What we do to ourselves sometimes can’t be undone on our own

I was visiting my in-laws one evening when I signed in to my Facebook account and saw this post on my newsfeed. It was from my 18-year-old son. He said:

Jacob (18)

I just walked past my parent’s room and heard my 4 year old sister Sarah crying. My parents are gone so I thought she was in there waiting for Mom to get home. I tried to open the door but it was locked, so when I got into the room with a key and asked what was wrong, I saw that she had tied the ribbon of her dress to their bed.

As I was struggling to untie it she said:

“I’na good tyer.”

Then she came and asked me, “Wanna know why I tied myself to the bed?”

I asked, “Why?”

Bethany (7) and Sarah (4)

“Because Bethany was being mean to me.”

That was the only explanation she gave.

I guess the moral of the story is don’t be mean to your little siblings or they might lock themselves in a room and tie themselves to furniture with knots that they can’t undo on their own.

~~~

It’s true; sometimes our reaction to life’s disappointments and frustrations becomes the real source of our problems. We can really complicate matters when we react instead of responding with calculated choice of thought.

The fact is, life will disappoint us, and frustrations are inevitable.  Our power to rise above such problems, however, does not lie in the circumstances themselves, but in how we respond to them.

And, as explained in Hidden Treasures, Heaven’s Astonishing Help with Your Money Matters (free download), the larger the problem, the greater the opportunity.

So, I echo my son’s moral, and remind us all to apply it to the world of adults:

If life is mean to YOU, don’t tie yourself up in knots that you can’t undo on your own.

Success is not a measure of how many problems we avoid; it’s a measure of how well we respond to the problems we have.

However, if you feel like you’re already “tied up” in some way, pat yourself on the back for being a good “tyer” (be kind to yourself!) …and then get some help. You don’t have to stay stuck forever.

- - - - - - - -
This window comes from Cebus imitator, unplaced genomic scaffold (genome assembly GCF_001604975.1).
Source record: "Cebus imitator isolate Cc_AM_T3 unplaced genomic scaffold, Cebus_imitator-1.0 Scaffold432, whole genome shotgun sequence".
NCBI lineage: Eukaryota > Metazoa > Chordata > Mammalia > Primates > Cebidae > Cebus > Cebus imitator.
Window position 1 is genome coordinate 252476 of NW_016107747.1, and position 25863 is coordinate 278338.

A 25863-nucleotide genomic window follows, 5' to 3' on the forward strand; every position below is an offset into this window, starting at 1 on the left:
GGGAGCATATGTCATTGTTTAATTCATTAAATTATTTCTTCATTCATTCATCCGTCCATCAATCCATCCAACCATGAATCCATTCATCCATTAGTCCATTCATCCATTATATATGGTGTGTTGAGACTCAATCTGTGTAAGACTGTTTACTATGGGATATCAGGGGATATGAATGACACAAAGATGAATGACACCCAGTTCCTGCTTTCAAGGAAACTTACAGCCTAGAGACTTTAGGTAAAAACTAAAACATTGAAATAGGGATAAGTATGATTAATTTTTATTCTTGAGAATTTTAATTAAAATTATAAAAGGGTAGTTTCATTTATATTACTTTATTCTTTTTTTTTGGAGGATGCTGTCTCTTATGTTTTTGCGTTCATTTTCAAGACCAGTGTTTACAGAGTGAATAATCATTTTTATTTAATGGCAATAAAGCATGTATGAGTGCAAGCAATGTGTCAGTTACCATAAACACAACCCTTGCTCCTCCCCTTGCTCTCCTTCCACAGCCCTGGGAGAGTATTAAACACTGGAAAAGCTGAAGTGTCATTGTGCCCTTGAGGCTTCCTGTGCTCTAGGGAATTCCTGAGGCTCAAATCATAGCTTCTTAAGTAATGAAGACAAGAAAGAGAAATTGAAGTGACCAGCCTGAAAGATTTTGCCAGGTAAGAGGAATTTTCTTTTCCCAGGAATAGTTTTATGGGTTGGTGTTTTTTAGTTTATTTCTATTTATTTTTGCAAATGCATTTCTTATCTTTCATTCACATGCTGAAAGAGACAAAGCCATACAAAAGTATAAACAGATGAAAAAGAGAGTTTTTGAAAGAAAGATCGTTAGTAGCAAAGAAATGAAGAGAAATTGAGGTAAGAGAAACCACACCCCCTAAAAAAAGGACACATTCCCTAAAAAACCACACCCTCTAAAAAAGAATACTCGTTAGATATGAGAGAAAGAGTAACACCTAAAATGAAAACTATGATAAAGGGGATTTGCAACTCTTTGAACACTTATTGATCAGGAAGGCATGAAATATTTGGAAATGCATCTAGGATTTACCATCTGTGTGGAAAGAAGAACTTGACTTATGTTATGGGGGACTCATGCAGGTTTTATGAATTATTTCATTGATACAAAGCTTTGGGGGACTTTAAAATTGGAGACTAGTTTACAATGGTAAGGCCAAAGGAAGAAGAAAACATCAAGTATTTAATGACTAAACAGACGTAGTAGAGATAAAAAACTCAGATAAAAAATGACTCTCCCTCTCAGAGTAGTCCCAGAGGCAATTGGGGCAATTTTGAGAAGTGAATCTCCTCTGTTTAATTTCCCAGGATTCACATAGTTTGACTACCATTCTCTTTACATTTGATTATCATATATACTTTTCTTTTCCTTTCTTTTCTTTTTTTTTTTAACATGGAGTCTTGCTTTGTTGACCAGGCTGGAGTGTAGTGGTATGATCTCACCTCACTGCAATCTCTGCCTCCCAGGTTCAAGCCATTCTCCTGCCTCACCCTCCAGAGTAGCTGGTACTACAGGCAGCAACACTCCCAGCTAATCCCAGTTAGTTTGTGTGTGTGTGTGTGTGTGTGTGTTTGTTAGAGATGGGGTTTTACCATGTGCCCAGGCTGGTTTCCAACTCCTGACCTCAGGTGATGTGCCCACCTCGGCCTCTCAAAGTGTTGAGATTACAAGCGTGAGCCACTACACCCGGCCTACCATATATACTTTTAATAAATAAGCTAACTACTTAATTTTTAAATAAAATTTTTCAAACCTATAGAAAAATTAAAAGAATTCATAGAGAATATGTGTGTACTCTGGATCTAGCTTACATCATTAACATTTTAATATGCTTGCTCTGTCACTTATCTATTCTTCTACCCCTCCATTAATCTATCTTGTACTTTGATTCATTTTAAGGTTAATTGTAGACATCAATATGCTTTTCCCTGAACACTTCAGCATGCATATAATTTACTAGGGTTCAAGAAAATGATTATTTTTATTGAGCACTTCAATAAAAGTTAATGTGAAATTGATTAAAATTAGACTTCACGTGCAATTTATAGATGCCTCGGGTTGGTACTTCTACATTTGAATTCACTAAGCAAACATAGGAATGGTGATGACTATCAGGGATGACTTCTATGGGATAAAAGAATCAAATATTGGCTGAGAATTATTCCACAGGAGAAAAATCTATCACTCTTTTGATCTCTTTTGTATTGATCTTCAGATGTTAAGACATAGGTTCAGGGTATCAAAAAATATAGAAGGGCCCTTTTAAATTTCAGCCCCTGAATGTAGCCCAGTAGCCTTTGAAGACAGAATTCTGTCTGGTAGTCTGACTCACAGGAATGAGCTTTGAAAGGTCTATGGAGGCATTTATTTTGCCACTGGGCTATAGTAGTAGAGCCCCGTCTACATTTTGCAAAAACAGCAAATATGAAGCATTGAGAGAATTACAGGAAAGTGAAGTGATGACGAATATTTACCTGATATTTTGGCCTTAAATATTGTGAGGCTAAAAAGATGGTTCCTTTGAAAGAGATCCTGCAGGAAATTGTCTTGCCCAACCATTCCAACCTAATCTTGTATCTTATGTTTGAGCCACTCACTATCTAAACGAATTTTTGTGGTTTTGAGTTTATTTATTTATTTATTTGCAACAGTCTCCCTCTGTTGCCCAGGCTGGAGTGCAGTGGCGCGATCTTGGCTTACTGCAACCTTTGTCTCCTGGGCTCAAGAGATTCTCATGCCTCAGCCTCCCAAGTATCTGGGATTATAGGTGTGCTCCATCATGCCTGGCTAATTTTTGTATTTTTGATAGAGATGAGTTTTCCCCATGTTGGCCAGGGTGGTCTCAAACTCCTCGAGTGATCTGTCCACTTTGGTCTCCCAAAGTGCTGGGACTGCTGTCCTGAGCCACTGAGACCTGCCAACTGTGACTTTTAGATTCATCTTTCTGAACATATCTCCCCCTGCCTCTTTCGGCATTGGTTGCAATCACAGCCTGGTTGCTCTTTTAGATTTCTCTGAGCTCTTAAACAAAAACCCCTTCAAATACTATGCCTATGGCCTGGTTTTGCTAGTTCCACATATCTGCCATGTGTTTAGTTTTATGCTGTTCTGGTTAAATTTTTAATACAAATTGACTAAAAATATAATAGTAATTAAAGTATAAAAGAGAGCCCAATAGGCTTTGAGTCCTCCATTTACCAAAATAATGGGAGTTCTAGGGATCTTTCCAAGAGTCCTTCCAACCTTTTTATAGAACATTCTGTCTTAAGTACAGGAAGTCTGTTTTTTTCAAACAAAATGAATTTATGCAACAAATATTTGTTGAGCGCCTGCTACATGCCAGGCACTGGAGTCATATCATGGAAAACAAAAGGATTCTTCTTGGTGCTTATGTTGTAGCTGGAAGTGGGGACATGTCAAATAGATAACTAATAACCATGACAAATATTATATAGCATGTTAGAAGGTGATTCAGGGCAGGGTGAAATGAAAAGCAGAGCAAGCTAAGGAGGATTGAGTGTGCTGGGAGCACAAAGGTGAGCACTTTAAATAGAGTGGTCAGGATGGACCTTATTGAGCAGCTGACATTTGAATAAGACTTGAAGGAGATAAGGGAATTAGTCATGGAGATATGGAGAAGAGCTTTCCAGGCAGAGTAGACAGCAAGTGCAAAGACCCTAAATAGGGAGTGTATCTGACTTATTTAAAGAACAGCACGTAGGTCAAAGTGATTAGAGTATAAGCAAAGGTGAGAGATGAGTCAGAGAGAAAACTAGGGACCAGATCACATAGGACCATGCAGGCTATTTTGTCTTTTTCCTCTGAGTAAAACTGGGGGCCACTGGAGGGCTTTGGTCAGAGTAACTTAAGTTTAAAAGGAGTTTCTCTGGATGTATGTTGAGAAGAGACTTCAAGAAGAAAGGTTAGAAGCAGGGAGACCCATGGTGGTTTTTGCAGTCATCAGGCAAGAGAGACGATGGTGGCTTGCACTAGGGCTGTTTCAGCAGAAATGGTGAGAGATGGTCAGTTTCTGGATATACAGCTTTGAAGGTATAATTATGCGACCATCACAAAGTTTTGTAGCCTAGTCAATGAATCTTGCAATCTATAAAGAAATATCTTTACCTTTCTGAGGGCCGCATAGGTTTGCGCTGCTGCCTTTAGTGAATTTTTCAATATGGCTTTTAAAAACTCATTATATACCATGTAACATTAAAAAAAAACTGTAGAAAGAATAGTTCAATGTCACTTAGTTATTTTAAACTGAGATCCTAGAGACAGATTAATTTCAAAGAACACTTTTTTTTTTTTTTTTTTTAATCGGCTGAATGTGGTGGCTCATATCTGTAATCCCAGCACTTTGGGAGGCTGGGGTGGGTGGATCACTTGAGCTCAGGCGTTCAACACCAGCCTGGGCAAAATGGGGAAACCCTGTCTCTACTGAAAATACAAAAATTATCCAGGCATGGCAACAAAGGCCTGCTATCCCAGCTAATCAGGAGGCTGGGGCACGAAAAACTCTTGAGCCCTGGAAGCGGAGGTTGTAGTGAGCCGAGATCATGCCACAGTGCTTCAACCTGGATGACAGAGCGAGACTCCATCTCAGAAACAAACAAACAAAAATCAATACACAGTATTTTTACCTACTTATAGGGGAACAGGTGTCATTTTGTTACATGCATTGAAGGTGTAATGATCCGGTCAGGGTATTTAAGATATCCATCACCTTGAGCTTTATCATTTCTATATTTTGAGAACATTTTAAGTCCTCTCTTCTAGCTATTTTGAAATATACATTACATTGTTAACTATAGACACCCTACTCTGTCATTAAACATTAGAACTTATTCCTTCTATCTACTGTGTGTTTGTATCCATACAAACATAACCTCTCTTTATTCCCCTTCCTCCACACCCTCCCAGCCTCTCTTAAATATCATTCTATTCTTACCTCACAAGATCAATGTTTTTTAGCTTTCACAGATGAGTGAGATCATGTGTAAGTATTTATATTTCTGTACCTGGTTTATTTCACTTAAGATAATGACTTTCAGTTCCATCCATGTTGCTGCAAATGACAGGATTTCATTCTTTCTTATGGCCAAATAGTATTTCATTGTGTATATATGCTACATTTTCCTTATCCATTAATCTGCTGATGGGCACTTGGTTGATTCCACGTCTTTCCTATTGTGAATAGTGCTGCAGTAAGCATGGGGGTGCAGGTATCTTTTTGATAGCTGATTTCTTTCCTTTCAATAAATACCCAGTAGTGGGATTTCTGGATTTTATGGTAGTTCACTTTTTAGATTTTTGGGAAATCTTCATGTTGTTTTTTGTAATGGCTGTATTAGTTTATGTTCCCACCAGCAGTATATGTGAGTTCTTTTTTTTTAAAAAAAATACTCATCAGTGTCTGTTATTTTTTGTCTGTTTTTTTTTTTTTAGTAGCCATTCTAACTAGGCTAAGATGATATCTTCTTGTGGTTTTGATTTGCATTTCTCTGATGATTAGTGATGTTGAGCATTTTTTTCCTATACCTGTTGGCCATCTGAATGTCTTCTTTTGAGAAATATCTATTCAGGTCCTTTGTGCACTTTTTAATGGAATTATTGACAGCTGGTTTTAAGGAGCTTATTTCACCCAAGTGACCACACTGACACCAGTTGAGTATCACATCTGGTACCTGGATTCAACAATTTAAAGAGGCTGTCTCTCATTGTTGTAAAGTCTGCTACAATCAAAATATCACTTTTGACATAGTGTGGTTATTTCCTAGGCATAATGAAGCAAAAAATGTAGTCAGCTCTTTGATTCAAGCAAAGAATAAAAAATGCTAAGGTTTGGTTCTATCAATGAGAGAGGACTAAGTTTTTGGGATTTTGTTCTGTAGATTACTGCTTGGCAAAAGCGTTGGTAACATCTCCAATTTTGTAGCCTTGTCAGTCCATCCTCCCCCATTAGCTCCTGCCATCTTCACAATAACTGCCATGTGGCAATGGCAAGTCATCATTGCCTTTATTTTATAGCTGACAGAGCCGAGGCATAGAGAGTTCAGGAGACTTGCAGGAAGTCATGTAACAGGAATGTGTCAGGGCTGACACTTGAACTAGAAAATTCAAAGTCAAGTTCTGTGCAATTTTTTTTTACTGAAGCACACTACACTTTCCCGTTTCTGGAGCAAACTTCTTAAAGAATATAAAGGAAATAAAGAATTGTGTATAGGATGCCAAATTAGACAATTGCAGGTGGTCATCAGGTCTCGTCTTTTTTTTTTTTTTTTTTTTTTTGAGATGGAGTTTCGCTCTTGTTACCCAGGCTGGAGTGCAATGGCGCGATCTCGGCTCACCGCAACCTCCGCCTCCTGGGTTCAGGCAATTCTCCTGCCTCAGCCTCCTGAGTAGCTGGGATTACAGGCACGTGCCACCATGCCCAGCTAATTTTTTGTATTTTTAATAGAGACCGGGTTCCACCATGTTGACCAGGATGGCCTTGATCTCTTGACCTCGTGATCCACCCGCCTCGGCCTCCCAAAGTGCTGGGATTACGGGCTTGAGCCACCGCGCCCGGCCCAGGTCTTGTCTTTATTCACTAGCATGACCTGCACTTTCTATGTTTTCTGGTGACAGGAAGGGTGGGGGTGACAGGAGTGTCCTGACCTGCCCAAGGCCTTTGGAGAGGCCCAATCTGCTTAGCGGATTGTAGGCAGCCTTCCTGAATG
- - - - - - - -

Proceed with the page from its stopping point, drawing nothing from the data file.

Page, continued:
To see how I can help you now, and to learn how to choose your thoughts carefully in a crisis for the best possible outcome, visit ProsperTheFamily.com Originally published November 29, 2010

Leslie Householder
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Leslie Householder

Leslie is the award-winning, best selling author of The Jackrabbit Factor: Why You Can, Hidden Treasures: Heaven's Astonishing Help With Your Money Matters, and Portal to Genius (all FREE downloads!). She aims to help you crush every challenge, achieve every goal, and vanquish every monster under your bed. Above all, Leslie is a dedicated wife and mother of seven children.
Leslie Householder
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15 thoughts on “What we do to ourselves sometimes can’t be undone on our own

  1. I’m so totally untied at this stage in life, with the one beautiful eternal knot with my companion, the myriad of knots-gone-bye serve to remind me of the strength and wisdom in the message you shared! How truly beautiful. Another “wish I’d said that…” Keep ’em coming!